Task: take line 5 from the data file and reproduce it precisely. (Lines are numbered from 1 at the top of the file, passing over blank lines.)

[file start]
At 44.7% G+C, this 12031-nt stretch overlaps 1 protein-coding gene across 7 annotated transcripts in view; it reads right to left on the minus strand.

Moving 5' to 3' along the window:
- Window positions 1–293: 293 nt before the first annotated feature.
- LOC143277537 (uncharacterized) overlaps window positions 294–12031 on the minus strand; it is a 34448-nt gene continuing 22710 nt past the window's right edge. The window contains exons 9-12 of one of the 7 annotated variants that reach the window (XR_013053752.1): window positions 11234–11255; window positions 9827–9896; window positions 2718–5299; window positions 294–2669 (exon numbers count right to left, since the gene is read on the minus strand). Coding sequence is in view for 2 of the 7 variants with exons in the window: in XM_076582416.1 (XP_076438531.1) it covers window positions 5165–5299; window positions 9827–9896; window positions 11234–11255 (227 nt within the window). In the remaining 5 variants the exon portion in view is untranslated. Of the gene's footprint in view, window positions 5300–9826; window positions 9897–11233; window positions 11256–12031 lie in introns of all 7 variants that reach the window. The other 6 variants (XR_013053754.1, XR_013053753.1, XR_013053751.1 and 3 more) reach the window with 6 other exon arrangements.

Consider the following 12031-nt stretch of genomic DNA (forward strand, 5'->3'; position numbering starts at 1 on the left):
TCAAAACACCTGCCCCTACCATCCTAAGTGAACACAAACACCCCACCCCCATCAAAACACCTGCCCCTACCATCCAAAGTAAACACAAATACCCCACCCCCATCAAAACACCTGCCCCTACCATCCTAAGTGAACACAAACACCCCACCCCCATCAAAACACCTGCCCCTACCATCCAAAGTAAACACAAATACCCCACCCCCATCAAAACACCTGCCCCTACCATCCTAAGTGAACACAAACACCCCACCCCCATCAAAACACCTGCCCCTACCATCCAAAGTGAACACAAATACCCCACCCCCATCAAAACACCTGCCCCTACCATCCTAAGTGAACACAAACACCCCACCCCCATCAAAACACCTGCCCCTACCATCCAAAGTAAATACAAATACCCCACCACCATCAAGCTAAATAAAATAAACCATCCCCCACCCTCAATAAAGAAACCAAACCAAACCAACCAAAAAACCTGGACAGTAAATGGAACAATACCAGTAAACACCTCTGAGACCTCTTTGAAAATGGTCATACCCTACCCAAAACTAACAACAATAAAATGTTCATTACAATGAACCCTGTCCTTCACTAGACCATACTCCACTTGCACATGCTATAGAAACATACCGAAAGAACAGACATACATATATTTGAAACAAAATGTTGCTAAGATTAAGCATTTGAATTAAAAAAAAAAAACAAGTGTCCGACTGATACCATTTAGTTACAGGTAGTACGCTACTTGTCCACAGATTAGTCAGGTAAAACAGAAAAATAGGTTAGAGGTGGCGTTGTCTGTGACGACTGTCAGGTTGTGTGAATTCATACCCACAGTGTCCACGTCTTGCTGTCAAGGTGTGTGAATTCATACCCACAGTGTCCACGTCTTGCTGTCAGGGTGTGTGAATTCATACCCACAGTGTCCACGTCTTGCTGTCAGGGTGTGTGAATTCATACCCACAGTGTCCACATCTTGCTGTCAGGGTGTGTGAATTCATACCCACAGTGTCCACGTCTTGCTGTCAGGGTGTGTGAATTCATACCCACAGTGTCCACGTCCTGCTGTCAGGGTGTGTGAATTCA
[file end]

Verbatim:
Consider the following 12031-nt stretch of genomic DNA (forward strand, 5'->3'; position numbering starts at 1 on the left):